Metroid Prime Hunters was Nintendo’s attempt to bring the first-person gameplay perfected on the GameCube to the Nintendo DS. The game has its moments, but trying to shoehorn the console experience onto a handheld created some awkward controls and other difficulties. The game made heavy use of the DS touchscreen, but with no analog sticks, movement was sometimes a struggle. Still, the title was graphically impressive for a handheld at the time and maintained most of the atmosphere that Metroid games are known for.
9. Metroid II: Return of Samus
1991 | Nintendo | GB
The second game in the franchise was also the first released on a handheld, the original Game Boy. The game didn’t reinvent the wheel, sticking largely to the formula created by the original NES game, although there were some adjustments made due to the obvious limitations that came with the Game Boy hardware. Metroid II even recycled much of the original’s graphics and music. But as far as “more of the same” goes, this was a worthy sequel to the original. The game’s story was also particularly well-written and had some serious implications for other games in the series.
8. Metroid Prime 2: Echoes
2004 | Retro Studios | GC
The entire Metroid Prime trilogy is an epic masterpiece, but if you had to pick out one game that is technically the “worst” of the three, it would be Echoes. The game is just as good-looking and fun to play as the other two in the series, but Echoes loses points due to certain sections that felt a bit like padding. You could also argue that the switching between a “light” and “dark” world to solve puzzles felt a little too Zelda-inspired. The game’s multiplayer was also a drag. Overall, Echoes‘ single-player campaign is excellent, though.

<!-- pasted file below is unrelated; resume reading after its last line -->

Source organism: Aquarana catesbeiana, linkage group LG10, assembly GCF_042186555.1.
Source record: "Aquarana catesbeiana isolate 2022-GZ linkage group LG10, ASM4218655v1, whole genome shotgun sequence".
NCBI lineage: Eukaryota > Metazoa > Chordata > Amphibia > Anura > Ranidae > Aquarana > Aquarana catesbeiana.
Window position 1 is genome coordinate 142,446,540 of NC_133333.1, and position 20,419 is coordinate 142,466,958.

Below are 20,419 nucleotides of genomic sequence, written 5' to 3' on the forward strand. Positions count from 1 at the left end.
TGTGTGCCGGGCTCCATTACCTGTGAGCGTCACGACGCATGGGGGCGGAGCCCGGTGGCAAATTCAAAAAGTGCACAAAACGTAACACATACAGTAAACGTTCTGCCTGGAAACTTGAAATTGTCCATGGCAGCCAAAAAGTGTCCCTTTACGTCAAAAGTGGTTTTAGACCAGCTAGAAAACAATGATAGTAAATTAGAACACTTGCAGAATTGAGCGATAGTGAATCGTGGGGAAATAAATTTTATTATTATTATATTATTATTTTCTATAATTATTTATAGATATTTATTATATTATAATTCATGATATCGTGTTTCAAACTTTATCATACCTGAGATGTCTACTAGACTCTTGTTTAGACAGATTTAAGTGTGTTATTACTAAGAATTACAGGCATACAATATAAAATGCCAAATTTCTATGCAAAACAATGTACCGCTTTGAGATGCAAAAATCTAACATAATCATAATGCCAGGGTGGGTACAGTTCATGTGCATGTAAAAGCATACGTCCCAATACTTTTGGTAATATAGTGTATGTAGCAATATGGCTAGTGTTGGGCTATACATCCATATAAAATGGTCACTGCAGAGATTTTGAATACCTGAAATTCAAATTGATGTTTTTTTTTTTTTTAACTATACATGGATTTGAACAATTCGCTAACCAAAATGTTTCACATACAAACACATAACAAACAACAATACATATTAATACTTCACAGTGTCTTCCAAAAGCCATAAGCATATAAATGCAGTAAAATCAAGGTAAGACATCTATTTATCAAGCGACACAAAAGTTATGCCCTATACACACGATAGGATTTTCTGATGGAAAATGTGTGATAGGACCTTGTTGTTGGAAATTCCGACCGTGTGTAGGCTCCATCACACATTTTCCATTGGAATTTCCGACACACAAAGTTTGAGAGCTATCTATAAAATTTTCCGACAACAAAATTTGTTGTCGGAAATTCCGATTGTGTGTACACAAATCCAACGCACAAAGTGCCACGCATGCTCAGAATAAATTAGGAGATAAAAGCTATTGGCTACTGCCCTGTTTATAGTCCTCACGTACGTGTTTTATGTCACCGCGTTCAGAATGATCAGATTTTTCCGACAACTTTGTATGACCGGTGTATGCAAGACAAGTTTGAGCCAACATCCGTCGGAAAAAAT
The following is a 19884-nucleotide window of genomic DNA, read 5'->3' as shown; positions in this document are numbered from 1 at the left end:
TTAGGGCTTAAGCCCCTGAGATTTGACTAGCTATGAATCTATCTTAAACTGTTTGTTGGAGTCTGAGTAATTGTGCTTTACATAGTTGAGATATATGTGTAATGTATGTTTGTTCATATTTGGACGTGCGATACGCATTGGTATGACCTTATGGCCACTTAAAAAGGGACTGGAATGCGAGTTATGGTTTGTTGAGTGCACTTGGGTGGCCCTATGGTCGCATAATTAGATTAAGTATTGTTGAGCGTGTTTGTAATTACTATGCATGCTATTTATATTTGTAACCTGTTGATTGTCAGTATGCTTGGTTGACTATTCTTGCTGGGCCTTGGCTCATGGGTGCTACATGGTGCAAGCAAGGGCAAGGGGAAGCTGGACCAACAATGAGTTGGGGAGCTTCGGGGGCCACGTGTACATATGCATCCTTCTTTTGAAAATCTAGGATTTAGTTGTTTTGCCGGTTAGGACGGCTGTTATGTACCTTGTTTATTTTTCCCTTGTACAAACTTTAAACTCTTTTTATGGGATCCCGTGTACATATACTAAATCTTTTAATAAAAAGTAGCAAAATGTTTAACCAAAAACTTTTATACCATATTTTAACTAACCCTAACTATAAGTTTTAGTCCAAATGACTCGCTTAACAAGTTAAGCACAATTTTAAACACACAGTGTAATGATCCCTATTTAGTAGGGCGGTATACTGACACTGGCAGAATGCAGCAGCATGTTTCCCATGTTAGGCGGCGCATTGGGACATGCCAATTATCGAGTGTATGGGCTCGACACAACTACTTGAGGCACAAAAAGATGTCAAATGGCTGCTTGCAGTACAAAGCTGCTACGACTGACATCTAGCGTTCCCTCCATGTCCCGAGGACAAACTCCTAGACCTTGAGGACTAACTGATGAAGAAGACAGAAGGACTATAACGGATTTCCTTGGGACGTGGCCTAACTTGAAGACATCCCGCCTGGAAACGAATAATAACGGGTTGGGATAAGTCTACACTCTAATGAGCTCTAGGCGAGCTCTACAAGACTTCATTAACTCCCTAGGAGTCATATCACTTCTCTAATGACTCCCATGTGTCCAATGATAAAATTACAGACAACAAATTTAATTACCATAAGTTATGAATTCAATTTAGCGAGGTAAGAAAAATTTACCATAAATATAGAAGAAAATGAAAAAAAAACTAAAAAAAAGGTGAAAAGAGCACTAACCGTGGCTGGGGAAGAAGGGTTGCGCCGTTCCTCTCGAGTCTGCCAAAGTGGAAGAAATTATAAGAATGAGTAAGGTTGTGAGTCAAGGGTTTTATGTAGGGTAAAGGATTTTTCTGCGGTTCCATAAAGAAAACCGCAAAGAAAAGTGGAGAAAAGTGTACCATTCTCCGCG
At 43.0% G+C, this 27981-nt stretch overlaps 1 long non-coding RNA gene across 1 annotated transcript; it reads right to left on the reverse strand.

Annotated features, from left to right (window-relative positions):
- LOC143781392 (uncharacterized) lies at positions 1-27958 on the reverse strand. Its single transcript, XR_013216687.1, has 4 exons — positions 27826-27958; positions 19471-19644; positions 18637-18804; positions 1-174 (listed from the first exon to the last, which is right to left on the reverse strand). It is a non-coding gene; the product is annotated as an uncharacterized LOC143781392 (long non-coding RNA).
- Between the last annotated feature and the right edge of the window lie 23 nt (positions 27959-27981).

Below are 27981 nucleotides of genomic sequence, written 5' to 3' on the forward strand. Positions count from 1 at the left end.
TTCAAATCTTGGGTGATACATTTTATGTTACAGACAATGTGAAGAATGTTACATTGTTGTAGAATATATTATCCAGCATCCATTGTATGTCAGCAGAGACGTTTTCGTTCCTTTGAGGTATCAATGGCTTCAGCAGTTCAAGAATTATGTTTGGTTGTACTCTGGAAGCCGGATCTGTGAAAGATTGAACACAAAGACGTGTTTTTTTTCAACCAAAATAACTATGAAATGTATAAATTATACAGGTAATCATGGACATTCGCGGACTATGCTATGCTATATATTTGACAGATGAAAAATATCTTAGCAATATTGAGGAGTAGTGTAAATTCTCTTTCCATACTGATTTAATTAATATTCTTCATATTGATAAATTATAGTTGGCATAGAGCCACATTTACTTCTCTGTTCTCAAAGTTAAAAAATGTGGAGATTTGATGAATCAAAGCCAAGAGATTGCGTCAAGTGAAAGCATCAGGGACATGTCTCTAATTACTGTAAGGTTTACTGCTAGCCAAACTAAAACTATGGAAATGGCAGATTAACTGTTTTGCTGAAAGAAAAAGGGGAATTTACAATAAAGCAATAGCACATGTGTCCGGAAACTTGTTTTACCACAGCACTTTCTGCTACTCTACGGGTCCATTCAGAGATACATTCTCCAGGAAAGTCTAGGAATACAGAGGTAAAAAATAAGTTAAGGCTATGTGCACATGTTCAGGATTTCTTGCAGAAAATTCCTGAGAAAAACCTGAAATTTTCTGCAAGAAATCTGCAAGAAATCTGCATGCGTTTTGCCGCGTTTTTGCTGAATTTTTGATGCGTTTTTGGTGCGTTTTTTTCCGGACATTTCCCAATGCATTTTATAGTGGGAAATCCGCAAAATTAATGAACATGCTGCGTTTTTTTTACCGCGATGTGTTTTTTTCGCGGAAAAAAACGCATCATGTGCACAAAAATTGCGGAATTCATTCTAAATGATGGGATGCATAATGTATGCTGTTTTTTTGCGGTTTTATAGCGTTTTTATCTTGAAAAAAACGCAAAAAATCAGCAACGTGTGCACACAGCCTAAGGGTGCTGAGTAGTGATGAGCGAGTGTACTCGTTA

7. Metroid: Zero Mission
2004 | Nintendo | GBA
Metroid: Zero Mission was a 2004 remake of the original Metroid, designed from scratch for the Game Boy Advance. The game introduced a new stealth section that didn’t really hit the mark, but it is still a faithful recreation of the original with some sensible adjustments made for the modern era. The game drew rave reviews at the time of release for its colorful graphics, which brought the ambiance of Zebes to life for a new generation.
6. Metroid: Samus Returns
Metroid: Samus Returns is a reimagining of the second Metroid game, which was released for Game Boy in 1991. While the original game was a worthy sophomore outing for Samus, as she travels to the Metroid home planet of SR388 to destroy the rest of the titular alien life forms. Playing much like the first game, Return of Samus wasn’t quite the jump forward that Super Metroid would be three years later.
That said, it’s great to relive this oft-forgotten adventure with updated graphics and modern controls on the 3DS. Samus Returns is a smooth platformer that showcases the series’ side-scrolling golden age in the years before the franchise became better associated with the first-person shooter genre. This is nostalgia at its finest.
5. Metroid Fusion
2002 | Nintendo | GBA